CCNet’s Benny Peiser had a good piece in Tuesday’s National Post, pointing out the impossibility of a U.S.-approved global-emissions treaty that does not include China and India as signatories, and the unlikelihood that India and China sign on without massive wealth and technology transfers from the West. Peiser’s main point is that global warming alarmism has created such a fervent expectation that something must be done that, when the deadlock persists, anti-Western and anti-U.S. animus will be the likely result.
But won’t China’s role as a major emitter come in for increasing global scrutiny in the months ahead? They’ve won no friends with the Tibet crackdown — a rather unusual welcome mat to unroll when the world’s press is about to descend on you to cover the Olympics. It will be difficult for that press not to report on environmental conditions there, however Potemkinized their official itineraries and agendas might be. Seeing athletes having to wear facemasks outdoors — or back out of the Beijing games entirely for health-safety reasons — brings home the air-quality issue rather starkly. Athletes themselves might provide invaluable reporting in this regard. But let’s hope there will be one or two or a few members of the press who will pick up the intrepid Guy Sorman’s mantle. Doubtless, the regime will be keeping a close eye on the Western press, and we can probably expect the ratio of Communist Party handlers to press hacks to be high.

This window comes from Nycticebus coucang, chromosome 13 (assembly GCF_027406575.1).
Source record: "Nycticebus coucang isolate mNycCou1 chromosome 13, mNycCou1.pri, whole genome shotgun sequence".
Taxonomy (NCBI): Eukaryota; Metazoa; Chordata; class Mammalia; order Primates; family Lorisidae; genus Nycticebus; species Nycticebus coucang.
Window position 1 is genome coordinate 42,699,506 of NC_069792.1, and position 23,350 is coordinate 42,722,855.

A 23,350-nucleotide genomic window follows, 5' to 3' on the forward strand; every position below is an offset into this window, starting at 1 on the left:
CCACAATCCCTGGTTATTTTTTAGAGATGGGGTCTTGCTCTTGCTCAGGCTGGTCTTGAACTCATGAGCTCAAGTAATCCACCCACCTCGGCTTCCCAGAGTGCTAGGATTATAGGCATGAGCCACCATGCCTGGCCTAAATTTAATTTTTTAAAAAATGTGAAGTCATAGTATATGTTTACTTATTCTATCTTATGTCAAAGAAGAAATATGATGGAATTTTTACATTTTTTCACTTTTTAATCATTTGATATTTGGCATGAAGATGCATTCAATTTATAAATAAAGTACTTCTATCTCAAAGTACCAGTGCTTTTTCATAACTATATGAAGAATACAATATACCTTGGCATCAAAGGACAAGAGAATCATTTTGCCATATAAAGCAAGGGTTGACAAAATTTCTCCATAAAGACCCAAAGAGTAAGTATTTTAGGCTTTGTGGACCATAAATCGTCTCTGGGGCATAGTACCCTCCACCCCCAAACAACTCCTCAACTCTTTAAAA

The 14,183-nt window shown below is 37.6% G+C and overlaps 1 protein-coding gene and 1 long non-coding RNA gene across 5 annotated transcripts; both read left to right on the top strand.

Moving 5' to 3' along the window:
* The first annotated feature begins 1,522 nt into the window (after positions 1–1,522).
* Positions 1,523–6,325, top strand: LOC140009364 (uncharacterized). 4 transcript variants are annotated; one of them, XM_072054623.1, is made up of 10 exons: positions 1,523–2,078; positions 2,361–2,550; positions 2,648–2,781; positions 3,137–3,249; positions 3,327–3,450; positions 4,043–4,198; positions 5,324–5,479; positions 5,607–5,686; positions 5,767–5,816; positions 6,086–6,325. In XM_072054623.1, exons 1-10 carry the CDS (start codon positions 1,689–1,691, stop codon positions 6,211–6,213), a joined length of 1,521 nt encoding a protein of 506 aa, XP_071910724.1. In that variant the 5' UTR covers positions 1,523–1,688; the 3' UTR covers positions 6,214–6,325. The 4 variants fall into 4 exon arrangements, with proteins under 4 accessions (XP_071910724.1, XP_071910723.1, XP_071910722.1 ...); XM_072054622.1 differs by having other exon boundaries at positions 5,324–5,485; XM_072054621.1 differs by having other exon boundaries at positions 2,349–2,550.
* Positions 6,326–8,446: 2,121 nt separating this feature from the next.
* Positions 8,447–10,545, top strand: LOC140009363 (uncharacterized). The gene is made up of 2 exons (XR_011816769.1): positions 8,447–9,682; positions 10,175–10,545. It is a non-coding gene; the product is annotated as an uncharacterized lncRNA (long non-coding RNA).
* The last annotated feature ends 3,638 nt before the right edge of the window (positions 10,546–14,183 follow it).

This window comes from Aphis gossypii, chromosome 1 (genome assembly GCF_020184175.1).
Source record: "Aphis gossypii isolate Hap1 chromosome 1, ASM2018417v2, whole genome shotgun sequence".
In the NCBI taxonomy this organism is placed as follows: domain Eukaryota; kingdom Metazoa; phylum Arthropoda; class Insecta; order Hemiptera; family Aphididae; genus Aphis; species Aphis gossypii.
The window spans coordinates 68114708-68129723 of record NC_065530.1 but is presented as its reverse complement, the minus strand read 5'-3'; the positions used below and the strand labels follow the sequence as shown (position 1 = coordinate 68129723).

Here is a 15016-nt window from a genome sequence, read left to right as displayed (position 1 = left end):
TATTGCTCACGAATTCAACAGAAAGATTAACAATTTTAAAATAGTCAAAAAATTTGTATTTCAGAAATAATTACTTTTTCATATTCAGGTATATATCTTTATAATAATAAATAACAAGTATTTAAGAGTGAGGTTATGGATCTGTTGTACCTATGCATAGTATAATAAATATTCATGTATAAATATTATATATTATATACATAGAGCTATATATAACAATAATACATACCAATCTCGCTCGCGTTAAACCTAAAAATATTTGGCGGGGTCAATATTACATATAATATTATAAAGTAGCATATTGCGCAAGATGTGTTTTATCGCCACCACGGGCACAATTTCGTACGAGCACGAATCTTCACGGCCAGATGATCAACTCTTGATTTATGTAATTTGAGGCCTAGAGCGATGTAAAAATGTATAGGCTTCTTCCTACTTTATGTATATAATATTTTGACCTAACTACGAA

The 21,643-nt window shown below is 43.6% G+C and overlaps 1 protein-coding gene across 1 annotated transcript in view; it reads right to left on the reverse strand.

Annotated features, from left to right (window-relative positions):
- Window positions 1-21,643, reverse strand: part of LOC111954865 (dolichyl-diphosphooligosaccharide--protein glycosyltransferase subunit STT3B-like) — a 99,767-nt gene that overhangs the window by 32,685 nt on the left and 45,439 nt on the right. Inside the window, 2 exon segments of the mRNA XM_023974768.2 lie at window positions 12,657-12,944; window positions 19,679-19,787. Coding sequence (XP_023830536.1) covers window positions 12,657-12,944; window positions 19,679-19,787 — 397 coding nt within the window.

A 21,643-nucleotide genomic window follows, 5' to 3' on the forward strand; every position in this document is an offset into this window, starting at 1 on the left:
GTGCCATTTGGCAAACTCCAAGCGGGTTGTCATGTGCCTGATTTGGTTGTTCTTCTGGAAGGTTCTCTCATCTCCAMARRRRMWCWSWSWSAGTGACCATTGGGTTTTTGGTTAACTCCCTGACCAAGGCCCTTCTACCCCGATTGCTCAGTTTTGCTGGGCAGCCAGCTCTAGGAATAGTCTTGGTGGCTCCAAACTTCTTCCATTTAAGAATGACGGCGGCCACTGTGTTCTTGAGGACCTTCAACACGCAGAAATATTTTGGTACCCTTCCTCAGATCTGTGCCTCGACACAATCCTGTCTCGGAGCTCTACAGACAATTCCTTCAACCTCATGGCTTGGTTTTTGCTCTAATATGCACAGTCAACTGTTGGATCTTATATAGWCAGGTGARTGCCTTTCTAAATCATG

Why should we expect the press even to be inclined to report on the environmental bad news from China?Haven’t we seen enough useful idiocy from the left-leaning press to know to temper our expectations on this score? China may be ruled by authoritarian communists, but they aren’t anti-capitalist authoritarian communists, a key element in inspiring useful idiots to provide cover for a failing regime’s crimes.
So let the Games begin. Our editorial today notes: “Let us consider ourselves lucky, then, that the IOC’s mistake provided an opening to show China how it is seen, rather than an opportunity for Beijing to ratify its self-image.” The Beijing games also provide an opening to show China to the world, warts and all.